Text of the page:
Stalking, harassment and threatening to use a weapon of mass destruction are all legal activities in Pennsylvania. It’s almost impossible to believe, but yes, these abusive acts are permitted when employed during a labor dispute as defined by the Labor Anti-Injunction Act.
Laws that permit abuse, even under limited circumstances, are an affront to justice. Union members or employers involved in a labor dispute should not be free to stalk, harass or threaten with impunity. But that’s exactly what happened in the case of Sarina Rose, who was harassed by Edward Sweeney, a member of Ironworkers Local 401. The Philadelphia Inquirer reported on the incident last year:
When Rose spotted Sweeney on March 14 at the nearby Jany’s Restaurant, she was not surprised to see him. But as she told Hayden during a nonjury trial in November, the union leader’s actions that day left her unnerved.
As she headed toward the restroom, Sweeney cursed at her, loudly and repeatedly, calling her a scab and worse, she said. When a security guard attempted to intervene, Sweeney backed her against a counter and was soon joined by union colleagues.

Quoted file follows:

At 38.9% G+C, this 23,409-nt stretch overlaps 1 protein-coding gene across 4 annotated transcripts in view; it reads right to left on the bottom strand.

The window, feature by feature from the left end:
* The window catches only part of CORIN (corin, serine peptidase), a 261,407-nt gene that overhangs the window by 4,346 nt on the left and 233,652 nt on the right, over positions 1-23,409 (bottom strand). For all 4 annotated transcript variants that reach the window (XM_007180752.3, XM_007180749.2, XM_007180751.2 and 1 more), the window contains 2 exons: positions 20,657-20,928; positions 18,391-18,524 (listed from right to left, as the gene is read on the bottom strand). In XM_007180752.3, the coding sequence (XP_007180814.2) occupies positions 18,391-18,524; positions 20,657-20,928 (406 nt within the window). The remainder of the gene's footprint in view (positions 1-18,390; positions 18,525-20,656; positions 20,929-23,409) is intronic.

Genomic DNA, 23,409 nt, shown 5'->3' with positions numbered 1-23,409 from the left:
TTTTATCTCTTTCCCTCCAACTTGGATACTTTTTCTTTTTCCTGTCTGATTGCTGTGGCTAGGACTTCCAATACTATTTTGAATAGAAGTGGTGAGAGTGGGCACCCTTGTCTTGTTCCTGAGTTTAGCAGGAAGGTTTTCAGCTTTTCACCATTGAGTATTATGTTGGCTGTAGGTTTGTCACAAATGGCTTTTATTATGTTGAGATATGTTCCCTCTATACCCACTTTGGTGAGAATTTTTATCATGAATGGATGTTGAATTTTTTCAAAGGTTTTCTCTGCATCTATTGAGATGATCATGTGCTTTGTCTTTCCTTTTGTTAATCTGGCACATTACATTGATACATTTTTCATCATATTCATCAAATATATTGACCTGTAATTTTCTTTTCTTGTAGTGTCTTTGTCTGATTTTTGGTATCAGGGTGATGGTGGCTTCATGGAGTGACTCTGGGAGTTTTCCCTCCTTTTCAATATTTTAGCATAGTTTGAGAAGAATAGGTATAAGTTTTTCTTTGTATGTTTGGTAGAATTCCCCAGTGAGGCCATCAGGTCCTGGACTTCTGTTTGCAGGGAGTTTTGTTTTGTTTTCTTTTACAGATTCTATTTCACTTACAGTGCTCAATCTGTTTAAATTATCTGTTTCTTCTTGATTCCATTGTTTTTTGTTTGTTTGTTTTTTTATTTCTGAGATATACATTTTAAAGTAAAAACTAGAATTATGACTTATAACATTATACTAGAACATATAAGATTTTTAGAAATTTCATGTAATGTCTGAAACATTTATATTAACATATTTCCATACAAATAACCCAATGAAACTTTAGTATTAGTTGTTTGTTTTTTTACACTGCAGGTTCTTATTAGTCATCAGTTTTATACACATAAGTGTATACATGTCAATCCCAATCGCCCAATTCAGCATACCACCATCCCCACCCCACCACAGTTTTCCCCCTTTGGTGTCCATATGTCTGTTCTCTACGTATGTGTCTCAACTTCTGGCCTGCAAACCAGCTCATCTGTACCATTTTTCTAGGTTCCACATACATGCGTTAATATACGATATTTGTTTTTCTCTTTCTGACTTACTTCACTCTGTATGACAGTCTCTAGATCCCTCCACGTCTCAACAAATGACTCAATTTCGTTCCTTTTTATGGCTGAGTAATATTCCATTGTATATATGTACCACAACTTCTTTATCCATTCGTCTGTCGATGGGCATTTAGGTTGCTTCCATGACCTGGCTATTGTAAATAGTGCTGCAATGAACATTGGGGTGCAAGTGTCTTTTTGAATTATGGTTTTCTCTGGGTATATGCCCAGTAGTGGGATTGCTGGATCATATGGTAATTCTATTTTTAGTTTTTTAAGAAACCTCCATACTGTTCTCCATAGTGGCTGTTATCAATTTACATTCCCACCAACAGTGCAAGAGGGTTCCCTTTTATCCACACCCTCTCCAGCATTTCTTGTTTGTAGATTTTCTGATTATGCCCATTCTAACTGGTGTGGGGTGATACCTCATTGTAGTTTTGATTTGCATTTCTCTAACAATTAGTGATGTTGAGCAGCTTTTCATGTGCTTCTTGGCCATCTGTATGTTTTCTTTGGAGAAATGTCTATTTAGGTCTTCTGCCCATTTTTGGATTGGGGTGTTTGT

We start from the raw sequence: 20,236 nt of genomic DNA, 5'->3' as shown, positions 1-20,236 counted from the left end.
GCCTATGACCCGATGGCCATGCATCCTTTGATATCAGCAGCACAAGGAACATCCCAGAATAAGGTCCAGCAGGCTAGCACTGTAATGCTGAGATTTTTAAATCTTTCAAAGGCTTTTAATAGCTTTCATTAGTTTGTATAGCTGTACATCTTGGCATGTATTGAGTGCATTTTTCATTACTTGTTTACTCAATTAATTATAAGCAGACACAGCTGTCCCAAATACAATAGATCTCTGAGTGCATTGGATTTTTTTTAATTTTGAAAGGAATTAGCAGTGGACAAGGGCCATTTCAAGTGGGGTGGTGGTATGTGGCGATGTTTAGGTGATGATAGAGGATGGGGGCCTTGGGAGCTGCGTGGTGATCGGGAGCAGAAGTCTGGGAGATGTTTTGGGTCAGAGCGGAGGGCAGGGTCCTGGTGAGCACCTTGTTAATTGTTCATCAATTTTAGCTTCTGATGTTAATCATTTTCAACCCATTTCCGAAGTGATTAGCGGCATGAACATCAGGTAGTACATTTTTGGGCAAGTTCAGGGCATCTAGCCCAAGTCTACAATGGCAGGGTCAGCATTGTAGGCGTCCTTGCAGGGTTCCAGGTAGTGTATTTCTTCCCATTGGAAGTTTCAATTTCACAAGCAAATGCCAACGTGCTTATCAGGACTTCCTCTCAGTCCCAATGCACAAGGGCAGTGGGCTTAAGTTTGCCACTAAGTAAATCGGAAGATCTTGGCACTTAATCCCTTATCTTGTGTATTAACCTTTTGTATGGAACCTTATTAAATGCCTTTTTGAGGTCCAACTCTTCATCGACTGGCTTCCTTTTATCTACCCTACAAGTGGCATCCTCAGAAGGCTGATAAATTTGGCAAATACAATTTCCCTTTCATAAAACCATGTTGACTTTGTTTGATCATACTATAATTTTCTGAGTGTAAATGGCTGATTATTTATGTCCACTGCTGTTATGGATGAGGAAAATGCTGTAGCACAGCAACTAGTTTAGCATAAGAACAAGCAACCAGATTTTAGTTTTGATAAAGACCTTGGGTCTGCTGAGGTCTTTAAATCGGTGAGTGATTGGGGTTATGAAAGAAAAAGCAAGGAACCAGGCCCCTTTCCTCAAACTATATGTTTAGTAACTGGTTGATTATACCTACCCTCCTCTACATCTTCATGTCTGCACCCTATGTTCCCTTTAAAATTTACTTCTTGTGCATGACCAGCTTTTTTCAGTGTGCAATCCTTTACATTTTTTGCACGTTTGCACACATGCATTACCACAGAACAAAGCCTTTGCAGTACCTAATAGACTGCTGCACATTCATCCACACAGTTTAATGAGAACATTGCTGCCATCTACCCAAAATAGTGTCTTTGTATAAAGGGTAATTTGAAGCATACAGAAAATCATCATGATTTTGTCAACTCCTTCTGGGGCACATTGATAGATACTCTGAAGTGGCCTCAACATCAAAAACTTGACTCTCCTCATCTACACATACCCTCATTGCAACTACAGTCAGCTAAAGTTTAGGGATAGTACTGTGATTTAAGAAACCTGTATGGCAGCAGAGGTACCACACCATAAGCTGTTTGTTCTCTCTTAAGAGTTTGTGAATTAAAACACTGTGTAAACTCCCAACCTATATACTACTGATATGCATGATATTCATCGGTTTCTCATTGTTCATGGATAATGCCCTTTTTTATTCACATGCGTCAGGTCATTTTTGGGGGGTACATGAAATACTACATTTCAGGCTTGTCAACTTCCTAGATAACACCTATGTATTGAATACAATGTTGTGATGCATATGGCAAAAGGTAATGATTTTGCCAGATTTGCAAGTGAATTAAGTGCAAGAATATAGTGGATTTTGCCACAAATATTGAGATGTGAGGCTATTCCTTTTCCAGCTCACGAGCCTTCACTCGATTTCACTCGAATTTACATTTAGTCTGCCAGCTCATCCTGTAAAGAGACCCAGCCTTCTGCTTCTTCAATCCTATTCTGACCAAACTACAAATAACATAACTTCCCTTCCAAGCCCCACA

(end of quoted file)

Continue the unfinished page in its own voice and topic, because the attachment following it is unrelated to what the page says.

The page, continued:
“We were stuck in this tight restaurant, and they were yelling and surrounding us,” she recalled Wednesday. “It was definitely a bad situation.”
Rose escaped. But when she left her company’s work site later that morning, she noticed Sweeney in her car mirror. His hand shaped like a gun, he pointed it at her and mouthed, “Bang, bang, bang,” she said.
Despite the harassment suffered at the hands of a union bully, justice wasn’t done for Ms. Rose. Mr. Sweeney’s defense attorney cited the exemption to harassment found in Pennsylvania’s Crimes Code, and the judge dismissed the case, callously commenting that the parties wasted his time, according to the Inquirer story.
An incident like this should never be allowed to occur again, and it won’t if state lawmakers support legislation sponsored by Representative Ron Marsico. The legislation, House Bill 874, which already has 73 co-sponsors, would repeal the exemptions in the crime code for stalking, harassment and threats made during the course of a labor dispute.
A similar bill made headway last year, but it ultimately failed to pass before the legislative session ended. However, with a new legislative session underway and momentum building for Rep. Marsico’s legislation, it’s only a matter of time before the General Assembly puts an end to these flagrant and unacceptable exemptions.